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Cited by 16 (0 self)
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We survey and summarize the literature on the computational aspects of neural network models by presenting a detailed taxonomy of the various models according to their complexity theoretic characteristics. The criteria of classification include the architecture of the network (feedforward versus recurrent), time model (discrete versus continuous), state type (binary versus analog), weight constraints (symmetric versus asymmetric), network size (finite nets versus infinite families), and computation type (deterministic versus probabilistic), among others. The underlying results concerning the computational power and complexity issues of perceptron, radial basis function, winnertakeall, and spiking neural networks are briefly surveyed, with pointers to the relevant literature. In our survey, we focus mainly on the digital computation whose inputs and outputs are binary in nature, although their values are quite often encoded as analog neuron states. We omit the important learning issues.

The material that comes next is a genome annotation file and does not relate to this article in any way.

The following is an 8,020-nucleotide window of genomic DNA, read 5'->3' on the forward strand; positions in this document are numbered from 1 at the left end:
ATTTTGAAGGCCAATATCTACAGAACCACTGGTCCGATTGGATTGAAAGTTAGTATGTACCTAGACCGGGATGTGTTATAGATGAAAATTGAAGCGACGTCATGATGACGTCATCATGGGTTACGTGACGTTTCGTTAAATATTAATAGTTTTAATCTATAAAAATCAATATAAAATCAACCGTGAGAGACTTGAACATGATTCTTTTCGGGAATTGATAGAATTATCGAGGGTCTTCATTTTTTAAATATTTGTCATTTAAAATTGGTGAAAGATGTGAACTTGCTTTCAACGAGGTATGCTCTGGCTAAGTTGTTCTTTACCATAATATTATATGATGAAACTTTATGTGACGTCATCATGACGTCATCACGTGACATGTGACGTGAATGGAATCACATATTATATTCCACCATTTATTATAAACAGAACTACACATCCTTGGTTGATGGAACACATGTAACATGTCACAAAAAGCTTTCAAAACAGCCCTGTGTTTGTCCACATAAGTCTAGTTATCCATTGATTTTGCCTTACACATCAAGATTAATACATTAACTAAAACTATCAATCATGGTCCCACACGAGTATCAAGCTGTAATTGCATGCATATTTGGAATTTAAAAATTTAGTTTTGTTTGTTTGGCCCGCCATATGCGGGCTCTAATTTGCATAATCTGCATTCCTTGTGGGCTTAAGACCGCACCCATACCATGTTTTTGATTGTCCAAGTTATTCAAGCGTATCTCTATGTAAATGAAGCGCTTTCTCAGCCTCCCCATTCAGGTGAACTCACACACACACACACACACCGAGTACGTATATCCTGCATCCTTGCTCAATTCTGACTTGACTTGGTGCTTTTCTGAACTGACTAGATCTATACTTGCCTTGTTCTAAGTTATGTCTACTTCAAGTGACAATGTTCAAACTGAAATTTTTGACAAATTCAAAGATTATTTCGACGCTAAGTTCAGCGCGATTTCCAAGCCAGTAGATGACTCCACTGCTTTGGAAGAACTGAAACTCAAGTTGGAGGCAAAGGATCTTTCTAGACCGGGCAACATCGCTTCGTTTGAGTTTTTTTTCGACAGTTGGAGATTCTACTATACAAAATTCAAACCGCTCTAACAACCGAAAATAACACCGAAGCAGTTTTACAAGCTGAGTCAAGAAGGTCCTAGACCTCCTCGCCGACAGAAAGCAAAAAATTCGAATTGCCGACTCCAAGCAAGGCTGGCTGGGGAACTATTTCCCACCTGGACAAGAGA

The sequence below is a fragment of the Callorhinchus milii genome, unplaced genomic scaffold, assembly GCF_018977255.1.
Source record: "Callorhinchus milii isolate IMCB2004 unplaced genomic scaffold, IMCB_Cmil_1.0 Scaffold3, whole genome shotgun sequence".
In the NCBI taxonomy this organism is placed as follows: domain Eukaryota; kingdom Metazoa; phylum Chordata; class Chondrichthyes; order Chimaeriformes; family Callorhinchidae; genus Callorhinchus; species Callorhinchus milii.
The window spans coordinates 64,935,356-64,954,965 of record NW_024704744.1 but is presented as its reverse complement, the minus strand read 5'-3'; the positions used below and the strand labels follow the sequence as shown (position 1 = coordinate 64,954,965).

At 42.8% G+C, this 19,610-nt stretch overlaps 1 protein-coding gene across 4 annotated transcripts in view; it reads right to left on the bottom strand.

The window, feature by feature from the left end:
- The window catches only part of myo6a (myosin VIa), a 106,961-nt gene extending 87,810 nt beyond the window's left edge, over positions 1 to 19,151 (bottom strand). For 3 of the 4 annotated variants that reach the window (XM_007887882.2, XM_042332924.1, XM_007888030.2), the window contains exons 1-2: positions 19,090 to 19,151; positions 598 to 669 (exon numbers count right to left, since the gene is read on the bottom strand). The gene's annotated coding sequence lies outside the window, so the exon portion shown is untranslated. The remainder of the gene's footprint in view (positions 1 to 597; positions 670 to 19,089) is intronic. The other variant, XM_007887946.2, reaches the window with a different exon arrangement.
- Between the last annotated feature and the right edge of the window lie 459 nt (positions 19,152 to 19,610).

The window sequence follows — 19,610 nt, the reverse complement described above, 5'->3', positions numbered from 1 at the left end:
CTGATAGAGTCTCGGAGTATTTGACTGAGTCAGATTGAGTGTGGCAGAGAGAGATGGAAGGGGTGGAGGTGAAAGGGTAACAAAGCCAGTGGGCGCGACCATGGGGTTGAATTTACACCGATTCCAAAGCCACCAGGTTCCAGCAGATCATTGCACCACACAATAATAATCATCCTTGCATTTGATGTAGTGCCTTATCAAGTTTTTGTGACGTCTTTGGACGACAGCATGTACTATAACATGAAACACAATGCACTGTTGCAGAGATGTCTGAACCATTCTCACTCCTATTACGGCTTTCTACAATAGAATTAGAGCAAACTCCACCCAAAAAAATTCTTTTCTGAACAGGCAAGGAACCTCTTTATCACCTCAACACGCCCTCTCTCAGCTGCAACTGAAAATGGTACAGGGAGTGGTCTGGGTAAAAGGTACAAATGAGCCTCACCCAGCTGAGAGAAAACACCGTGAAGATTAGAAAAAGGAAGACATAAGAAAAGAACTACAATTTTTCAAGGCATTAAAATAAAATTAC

Variational Principles for Circle Patterns
, 2003
"... A Delaunay cell decomposition of a surface with constant curvature gives rise to a circle pattern, consisting of the circles which are circumscribed to the facets. We treat the problem whether there exists a Delaunay cell decomposition for a given (topological) cell decomposition and given interse ..."
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Cited by 15 (4 self)
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A Delaunay cell decomposition of a surface with constant curvature gives rise to a circle pattern, consisting of the circles which are circumscribed to the facets. We treat the problem whether there exists a Delaunay cell decomposition for a given (topological) cell decomposition and given intersection angles of the circles, whether it is unique and how it may be constructed. Somewhat more generally, we allow conelike singularities in the centers and intersection points of the circles. We prove existence and uniqueness theorems for the solution of the circle pattern problem using a variational principle. The functionals (one for the euclidean, one for the hyperbolic case) are convex functions of the radii of the circles. The critical points correspond to solutions of the circle pattern problem. The analogous functional for the spherical case is not convex, hence this case is treated by stereographic projection to the plane. From the existence and uniqueness of circle patterns in the sphere, we derive a strengthened version of Steinitz’ theorem on the geometric realizability of abstract polyhedra. We derive the